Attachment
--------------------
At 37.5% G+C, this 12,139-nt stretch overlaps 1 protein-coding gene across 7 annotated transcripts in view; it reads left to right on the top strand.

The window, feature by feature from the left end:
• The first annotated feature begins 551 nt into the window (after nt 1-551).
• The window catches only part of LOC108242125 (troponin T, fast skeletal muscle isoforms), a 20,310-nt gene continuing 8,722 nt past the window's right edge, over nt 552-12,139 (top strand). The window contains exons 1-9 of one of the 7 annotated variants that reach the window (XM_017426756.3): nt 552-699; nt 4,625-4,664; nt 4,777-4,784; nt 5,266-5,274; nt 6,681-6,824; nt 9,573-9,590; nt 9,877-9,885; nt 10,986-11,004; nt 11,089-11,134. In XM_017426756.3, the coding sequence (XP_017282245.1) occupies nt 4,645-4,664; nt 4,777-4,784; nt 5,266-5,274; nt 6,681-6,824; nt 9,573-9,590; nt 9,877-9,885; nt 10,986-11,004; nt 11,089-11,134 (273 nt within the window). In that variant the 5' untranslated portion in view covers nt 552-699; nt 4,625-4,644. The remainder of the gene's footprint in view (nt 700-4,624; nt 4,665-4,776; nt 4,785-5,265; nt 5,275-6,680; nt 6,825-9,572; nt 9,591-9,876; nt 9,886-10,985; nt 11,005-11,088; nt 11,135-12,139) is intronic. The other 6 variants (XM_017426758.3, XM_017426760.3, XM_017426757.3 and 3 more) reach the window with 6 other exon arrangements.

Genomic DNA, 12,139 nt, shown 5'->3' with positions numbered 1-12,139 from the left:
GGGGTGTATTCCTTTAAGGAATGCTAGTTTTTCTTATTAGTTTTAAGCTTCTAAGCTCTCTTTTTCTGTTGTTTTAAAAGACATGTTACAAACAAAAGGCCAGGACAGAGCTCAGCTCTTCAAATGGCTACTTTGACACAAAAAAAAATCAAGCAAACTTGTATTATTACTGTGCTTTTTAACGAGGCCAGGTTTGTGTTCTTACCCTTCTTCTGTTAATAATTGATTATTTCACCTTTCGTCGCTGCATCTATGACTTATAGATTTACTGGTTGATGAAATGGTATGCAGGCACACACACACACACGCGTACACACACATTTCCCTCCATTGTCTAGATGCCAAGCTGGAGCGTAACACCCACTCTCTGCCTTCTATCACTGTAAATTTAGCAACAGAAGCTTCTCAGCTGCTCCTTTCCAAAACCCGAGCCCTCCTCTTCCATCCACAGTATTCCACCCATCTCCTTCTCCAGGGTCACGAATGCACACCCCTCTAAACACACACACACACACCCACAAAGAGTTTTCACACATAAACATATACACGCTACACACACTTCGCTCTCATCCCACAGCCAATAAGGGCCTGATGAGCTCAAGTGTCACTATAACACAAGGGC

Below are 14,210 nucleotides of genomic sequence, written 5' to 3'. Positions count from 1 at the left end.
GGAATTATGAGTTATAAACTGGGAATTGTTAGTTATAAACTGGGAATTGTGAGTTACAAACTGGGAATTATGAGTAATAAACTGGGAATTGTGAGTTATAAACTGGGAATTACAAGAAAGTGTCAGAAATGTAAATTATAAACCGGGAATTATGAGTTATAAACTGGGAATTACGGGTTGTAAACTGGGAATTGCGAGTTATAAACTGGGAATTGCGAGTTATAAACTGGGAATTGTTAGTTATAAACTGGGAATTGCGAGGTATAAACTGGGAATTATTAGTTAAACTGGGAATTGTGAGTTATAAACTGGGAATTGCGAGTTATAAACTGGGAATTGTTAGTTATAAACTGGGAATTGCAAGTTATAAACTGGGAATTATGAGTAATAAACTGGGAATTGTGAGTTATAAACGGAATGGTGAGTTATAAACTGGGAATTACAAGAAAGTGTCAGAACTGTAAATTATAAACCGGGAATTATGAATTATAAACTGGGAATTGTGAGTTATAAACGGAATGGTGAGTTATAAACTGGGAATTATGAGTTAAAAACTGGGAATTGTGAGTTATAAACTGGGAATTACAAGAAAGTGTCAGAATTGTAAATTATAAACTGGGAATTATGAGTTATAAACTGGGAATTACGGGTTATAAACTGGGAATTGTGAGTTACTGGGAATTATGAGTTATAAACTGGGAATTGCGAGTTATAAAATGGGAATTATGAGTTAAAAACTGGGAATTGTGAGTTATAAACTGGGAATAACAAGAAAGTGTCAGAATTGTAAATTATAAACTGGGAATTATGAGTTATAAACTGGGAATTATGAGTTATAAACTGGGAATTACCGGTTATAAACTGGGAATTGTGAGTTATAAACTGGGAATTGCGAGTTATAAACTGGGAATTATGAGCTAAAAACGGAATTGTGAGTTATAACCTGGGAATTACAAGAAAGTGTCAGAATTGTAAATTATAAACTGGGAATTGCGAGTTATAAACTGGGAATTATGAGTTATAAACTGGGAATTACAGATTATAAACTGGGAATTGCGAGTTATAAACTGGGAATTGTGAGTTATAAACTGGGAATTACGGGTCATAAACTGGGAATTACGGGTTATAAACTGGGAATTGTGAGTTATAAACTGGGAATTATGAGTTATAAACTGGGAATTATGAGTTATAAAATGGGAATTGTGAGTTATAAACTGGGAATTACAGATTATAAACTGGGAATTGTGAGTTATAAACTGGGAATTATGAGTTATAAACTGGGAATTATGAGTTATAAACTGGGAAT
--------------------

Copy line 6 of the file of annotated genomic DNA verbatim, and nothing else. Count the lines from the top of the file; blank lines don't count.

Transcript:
GGGGTGTATTCCTTTAAGGAATGCTAGTTTTTCTTATTAGTTTTAAGCTTCTAAGCTCTCTTTTTCTGTTGTTTTAAAAGACATGTTACAAACAAAAGGCCAGGACAGAGCTCAGCTCTTCAAATGGCTACTTTGACACAAAAAAAAATCAAGCAAACTTGTATTATTACTGTGCTTTTTAACGAGGCCAGGTTTGTGTTCTTACCCTTCTTCTGTTAATAATTGATTATTTCACCTTTCGTCGCTGCATCTATGACTTATAGATTTACTGGTTGATGAAATGGTATGCAGGCACACACACACACACGCGTACACACACATTTCCCTCCATTGTCTAGATGCCAAGCTGGAGCGTAACACCCACTCTCTGCCTTCTATCACTGTAAATTTAGCAACAGAAGCTTCTCAGCTGCTCCTTTCCAAAACCCGAGCCCTCCTCTTCCATCCACAGTATTCCACCCATCTCCTTCTCCAGGGTCACGAATGCACACCCCTCTAAACACACACACACACACCCACAAAGAGTTTTCACACATAAACATATACACGCTACACACACTTCGCTCTCATCCCACAGCCAATAAGGGCCTGATGAGCTCAAGTGTCACTATAACACAAGGGC